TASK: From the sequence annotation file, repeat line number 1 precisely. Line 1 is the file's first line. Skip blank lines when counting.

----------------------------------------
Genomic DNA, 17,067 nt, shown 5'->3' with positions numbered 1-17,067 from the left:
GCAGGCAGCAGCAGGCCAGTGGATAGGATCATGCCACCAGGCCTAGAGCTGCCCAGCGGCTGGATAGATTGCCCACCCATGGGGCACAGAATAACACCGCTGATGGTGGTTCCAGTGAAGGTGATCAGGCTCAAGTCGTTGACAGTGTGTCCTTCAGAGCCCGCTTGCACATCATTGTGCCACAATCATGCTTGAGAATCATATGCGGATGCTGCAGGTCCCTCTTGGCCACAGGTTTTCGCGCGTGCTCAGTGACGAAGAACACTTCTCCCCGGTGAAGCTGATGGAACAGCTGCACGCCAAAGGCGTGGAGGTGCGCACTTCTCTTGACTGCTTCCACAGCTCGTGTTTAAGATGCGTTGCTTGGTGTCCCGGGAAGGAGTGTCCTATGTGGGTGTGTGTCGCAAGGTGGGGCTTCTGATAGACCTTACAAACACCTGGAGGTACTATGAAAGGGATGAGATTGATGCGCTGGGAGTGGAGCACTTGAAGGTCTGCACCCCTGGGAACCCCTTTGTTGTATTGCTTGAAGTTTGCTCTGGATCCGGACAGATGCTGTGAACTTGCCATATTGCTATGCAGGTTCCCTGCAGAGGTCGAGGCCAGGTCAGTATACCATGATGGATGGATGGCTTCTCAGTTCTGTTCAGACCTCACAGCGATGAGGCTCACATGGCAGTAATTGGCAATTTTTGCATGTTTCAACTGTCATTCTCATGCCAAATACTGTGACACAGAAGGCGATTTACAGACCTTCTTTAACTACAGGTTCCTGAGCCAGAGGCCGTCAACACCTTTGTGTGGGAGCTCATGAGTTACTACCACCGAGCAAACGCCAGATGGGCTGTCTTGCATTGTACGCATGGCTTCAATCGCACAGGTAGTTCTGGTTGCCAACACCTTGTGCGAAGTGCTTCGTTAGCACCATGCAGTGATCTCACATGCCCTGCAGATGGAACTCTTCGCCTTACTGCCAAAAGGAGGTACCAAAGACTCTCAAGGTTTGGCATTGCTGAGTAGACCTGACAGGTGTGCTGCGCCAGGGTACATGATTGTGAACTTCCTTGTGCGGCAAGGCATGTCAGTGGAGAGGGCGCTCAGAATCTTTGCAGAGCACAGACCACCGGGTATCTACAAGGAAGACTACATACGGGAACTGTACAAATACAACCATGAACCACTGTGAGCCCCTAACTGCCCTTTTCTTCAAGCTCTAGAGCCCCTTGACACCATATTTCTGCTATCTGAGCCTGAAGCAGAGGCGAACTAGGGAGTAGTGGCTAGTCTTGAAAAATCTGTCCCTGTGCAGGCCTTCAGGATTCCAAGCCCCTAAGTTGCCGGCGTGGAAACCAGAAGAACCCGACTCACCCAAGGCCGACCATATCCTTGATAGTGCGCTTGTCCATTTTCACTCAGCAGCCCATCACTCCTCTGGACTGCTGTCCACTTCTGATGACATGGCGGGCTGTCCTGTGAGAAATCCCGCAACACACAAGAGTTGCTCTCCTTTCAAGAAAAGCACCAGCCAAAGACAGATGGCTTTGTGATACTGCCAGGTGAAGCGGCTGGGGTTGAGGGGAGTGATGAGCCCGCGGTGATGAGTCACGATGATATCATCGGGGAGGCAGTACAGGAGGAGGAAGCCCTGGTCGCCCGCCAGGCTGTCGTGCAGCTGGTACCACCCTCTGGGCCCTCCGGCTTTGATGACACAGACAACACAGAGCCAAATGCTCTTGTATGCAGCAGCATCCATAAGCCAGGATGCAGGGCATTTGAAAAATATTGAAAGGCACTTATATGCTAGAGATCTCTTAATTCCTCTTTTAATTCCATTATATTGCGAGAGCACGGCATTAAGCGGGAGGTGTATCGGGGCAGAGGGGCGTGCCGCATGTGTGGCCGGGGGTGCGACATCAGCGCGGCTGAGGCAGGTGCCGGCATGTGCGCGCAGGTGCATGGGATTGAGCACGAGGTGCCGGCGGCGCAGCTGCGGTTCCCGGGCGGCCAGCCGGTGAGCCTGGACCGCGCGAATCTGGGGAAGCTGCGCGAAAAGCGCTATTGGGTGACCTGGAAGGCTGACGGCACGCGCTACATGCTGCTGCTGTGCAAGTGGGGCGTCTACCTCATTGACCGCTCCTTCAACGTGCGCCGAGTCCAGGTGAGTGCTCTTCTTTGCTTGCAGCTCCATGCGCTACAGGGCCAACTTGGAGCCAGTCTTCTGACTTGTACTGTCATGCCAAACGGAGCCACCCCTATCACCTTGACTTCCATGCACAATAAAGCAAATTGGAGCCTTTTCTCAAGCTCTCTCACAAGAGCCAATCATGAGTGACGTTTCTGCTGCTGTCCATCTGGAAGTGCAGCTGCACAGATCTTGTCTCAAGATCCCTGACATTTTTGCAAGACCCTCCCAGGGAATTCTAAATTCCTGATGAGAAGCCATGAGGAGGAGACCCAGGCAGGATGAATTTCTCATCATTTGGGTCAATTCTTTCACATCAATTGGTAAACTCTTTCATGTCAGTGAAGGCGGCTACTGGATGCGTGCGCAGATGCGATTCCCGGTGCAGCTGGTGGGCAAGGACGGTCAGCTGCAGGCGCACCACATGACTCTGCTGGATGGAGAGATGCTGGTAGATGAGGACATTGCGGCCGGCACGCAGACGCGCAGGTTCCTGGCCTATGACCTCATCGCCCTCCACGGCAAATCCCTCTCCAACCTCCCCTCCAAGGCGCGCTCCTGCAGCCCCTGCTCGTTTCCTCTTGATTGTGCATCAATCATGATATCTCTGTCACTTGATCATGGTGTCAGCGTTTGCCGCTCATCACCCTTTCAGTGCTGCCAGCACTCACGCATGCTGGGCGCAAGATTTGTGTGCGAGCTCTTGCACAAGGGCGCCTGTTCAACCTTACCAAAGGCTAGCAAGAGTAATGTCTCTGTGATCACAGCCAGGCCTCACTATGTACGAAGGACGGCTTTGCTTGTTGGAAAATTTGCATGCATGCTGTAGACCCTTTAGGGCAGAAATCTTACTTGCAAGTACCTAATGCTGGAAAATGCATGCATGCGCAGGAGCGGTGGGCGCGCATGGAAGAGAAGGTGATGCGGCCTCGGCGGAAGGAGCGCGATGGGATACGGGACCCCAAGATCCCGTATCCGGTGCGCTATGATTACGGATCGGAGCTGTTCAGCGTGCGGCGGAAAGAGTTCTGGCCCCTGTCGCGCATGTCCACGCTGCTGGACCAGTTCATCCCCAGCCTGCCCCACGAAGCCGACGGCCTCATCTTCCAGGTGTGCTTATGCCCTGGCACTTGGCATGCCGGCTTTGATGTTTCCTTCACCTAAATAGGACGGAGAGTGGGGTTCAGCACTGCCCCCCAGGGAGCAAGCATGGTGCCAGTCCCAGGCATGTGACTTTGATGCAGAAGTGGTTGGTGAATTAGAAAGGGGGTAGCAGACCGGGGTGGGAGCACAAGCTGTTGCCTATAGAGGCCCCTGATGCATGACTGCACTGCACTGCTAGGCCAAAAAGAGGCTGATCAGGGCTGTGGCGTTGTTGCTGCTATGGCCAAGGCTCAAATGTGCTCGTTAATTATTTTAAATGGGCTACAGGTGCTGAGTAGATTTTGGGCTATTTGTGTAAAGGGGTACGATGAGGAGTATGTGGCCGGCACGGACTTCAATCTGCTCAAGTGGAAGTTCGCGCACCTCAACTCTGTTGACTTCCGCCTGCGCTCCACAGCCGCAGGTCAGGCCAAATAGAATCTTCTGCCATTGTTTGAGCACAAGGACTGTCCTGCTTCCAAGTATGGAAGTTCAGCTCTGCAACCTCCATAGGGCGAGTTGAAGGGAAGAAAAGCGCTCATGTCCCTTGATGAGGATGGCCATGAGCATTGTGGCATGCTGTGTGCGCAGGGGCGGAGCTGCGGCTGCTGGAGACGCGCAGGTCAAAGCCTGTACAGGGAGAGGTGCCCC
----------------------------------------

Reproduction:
Genomic DNA, 17,067 nt, shown 5'->3' with positions numbered 1-17,067 from the left: